Thursday, May 10, 2012
I actually won these in another auction put on by Christine Johnson supporting the humane society of Indianapolis, and now I'm sharing the wealth. This package includes a signed paperback copy of Julia Karr's dystopian book, XVI, and a signed ARC of its sequel, Truth.
Nina Oberon's life is pretty normal: she hangs out with her best friend, Sandy, and their crew, goes to school, plays with her little sister, Dee. But Nina is 15. And like all girls she'll receive a Governing Council-ordered tattoo on her 16th birthday. XVI. Those three letters will be branded on her wrist, announcing to all the world - even the most predatory of men - that she is ready for sex. Considered easy prey by some, portrayed by the Media as sluts who ask for attacks, becoming a "sex-teen" is Nina's worst fear. That is, until right before her birthday, when Nina's mom is brutally attacked. With her dying breaths, she reveals to Nina a shocking truth about her past - one that destroys everything Nina thought she knew. Now, alone but for her sister, Nina must try to discover who she really is, all the while staying one step ahead of her mother's killer.
Nina Oberon's life has changed enormously in the last few months. When her mother was killed, Nina discovered the truth about her father, the leader of the Resistance. And now she sports the same Governing Council–ordered tattoo of XVI on her wrist that all sixteen-year-old girls have. The one that announces to the world that she is easy prey to predators. But Nina won't be anyone's stereotype. And when she joins an organization of girls working within the Resistance, she knows that they can put an end to one of the most terrifying secret programs the GC has ever conceived. Because the truth always comes out . . . and the consequences can be deadly.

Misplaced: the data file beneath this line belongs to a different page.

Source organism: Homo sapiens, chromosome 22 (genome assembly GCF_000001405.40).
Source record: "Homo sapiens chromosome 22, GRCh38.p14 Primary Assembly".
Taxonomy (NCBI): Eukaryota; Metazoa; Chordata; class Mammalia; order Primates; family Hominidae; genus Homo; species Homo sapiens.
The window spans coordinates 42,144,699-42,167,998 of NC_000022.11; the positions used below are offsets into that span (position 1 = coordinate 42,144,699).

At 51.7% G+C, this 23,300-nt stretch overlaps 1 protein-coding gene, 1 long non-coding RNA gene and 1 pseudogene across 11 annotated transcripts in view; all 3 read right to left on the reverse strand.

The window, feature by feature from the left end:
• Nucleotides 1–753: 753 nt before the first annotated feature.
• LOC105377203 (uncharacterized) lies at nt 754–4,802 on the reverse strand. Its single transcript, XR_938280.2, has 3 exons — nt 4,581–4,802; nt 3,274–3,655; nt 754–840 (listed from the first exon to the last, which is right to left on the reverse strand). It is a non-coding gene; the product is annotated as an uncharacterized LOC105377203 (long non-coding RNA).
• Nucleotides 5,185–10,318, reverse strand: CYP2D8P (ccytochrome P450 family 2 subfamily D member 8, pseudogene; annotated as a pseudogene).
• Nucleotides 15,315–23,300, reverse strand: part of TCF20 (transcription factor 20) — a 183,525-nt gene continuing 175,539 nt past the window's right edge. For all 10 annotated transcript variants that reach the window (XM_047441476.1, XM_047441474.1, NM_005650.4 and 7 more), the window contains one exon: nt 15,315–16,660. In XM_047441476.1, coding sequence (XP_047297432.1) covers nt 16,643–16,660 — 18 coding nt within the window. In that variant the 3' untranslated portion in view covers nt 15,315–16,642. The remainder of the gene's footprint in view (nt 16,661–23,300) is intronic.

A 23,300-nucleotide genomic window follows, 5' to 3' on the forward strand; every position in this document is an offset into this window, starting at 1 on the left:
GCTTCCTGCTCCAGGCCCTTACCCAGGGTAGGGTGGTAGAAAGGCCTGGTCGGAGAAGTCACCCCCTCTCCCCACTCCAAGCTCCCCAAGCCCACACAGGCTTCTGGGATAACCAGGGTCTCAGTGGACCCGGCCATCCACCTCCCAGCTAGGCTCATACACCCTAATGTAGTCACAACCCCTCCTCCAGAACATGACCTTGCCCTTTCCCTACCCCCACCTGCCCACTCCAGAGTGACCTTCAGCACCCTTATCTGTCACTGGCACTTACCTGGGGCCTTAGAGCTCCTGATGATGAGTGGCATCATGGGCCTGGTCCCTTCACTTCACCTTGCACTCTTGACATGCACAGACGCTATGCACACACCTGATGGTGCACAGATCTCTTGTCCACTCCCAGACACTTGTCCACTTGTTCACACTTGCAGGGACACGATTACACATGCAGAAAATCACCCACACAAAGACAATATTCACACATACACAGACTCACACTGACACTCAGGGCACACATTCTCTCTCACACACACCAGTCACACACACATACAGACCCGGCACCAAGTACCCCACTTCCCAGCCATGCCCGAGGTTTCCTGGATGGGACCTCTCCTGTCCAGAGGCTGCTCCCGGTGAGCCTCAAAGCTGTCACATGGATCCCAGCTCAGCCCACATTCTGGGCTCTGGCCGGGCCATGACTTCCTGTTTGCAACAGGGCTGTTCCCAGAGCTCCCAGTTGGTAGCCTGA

Julia Karr was born in Indiana, and moved to Chicago when she was fifteen. After the initial culture shock of going from quiet, small town living to Carl Sandburg's, "stormy, husky, brawling," metropolis, she fell madly in love with the city. Her schooling in the art of writing came from reading, voraciously. While students were being forced to read the classics, Julia was busy going on author binges. As a young mother, reading books to, and eventually with, her daughters, she fell head-over-heels for children's literature. Not a far stretch for someone who had loved reading since the age of three. While still working a nine-to-five job, after hours Julia can be found at home, sitting on the couch tapping out stories on her laptop, with one of several cats draped behind her and her dogs sleeping nearby.